The world watched on as the Lebanese people came together in a powerful show of unity, demanding change, transparency and accountability from their leaders, mobilizing for political, economic and social reform.
As the protests started in October and gained momentum in the following weeks, activists rose to prominence and became key in organizing demonstrations, highlighting the growing concerns and grievances of the Lebanese people. Though they were largely peaceful at first, there have been outbreaks of violence more recently between protestors and security forces.
One of the most prominent activists has been 28-year-old Perla Joe Maalouli, a free spirit and budding musician who took to the streets with a pan in her hands and the voice of the revolution in her heart. She has been at the forefront of the protests, long days turning into even longer nights with people on the streets, leading chants and giving fiery speeches.
“I’m not counting days, I’ve lost track of time,” Perla tells womena®Media.
“I’m doing this for my parents, for my kids – if ever. For myself, because I’ve been working so hard for the past few years and whenever I take a step forward, something drags me ten steps back,” she says.
Perla has been the voice behind the megaphone every afternoon in Downtown Beirut, calling on protestors to light up their flares, calling for change from the country’s leaders.
“I do have a loud voice, I have a very expressive voice,” she says.
“Your light will create a strong economy. Your light will create a community. Your light will create a connected and unified society,” she tells the crowd in one of her speeches. “Your light will build a nation. And because of your light, this nation is now independent.”
Perla connects to people with ease, voicing her truth through her speeches and her music, a new form of self-expression that she has forayed into after letting go of her career in cinematography.
“I feel that what you see in life can never be transmitted into a lens,” she says.
Over the past couple of years, she has been on a journey of self-discovery and recently traveled to Cairo to make music. Her album is called “Kilo Helo,” meaning all is beautiful, while her music project collaboration is called Wujud, meaning existence.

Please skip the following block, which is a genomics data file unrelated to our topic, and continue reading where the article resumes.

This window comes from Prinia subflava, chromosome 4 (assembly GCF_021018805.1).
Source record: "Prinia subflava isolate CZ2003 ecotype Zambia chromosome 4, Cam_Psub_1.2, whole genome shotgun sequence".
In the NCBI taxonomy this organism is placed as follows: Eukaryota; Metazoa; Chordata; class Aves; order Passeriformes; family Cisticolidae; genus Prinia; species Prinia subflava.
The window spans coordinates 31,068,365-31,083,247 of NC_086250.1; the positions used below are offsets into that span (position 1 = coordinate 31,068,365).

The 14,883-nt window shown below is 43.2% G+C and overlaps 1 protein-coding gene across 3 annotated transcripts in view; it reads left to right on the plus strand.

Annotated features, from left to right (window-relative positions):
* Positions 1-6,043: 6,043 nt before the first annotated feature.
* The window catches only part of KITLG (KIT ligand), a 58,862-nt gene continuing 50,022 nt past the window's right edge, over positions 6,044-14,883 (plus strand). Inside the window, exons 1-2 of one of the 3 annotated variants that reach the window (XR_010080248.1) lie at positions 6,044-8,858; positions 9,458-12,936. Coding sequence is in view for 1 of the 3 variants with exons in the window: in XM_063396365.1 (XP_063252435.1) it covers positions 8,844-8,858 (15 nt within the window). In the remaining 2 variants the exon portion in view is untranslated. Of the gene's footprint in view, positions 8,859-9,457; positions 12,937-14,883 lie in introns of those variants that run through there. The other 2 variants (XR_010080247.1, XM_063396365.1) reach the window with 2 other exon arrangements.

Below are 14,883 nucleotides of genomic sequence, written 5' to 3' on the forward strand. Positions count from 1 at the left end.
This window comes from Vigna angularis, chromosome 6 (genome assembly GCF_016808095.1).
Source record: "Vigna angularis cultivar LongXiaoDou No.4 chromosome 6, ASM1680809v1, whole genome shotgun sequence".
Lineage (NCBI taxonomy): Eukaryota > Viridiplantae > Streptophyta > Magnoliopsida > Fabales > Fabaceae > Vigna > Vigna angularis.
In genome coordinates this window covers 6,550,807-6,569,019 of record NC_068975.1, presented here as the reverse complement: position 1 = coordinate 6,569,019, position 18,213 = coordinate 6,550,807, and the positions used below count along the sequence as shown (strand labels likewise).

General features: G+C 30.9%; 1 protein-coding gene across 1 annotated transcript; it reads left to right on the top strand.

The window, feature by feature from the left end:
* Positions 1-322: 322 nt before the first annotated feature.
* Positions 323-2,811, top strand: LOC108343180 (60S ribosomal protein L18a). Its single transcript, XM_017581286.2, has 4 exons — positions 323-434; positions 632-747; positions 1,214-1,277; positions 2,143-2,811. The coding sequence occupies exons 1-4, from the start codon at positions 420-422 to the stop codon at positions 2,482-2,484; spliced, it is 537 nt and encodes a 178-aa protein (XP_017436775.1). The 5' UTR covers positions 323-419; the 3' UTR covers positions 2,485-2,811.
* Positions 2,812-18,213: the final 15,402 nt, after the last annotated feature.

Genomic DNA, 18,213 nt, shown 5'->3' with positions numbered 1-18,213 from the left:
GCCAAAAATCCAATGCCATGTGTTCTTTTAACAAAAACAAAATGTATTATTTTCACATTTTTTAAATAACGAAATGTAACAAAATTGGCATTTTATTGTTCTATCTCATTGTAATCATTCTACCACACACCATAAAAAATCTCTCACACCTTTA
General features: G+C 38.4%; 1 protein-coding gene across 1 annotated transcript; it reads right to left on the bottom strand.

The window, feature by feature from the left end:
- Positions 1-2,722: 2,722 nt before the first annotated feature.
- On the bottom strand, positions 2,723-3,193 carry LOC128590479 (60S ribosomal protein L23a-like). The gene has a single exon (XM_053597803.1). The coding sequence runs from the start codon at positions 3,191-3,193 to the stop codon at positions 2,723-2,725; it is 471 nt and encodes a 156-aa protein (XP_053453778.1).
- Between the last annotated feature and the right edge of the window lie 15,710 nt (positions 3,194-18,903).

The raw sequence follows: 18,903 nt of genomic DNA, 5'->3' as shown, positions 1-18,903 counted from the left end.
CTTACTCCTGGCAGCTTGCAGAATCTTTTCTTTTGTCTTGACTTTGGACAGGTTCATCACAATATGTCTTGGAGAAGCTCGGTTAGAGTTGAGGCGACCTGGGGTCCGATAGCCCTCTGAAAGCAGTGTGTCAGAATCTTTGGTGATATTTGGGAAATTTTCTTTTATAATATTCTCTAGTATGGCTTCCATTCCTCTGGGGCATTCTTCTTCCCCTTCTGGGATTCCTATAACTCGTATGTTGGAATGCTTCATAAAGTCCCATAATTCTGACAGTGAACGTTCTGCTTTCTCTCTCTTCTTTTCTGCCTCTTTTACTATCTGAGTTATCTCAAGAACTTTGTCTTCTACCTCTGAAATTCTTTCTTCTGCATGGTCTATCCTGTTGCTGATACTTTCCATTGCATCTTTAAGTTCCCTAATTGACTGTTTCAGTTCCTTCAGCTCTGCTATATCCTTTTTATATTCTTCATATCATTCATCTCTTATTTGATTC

“I went to Egypt and I created a music album and now I sing and write and compose,” she says. “I don’t even know how I do that but it happened and there was a lot to pull out and it came out.”
During her journey of self-discovery, she spent some time in nature with Bedouins, who she says made her feel a renewed sense of appreciation for the little things in life and helped her deal with many inner conflicts.
As Lebanon joins the many nations around the world simmering with growing disenchantment and movements for change, the conflicts with security forces have sometimes turned violent.
Perla remembers the very first day of the revolution in October, when she fended off teargas bombs with a pan she had in hand. “On the second day, I went down to the mosque, gathered 300 women and told them we need to create a shield between the cops and the angry people because the cops are not our target,” she recalls.
From the early days, women have played an integral role in the revolution, standing their ground and helping avert some conflicts.
Having a solid presence on social media and in the protests have resulted in some critical reactions from those who oppose the calls for change. “I’ve had a lot of cyber harassment, and a lot of bullying. They don’t want this revolution to go on. I’m an activist in this revolution so they’re trying to shut me down.”
But this has not deterred Perla from carrying the torch forward in hopeful strides toward change.
“I’ve heard once that you reach the ultimate freedom when you stop searching for freedom,” she says, “We are all still searching for freedom, so, we’re far from it still.”
Click here to watch our 2-part conversation with Perla Joe across our social media channels.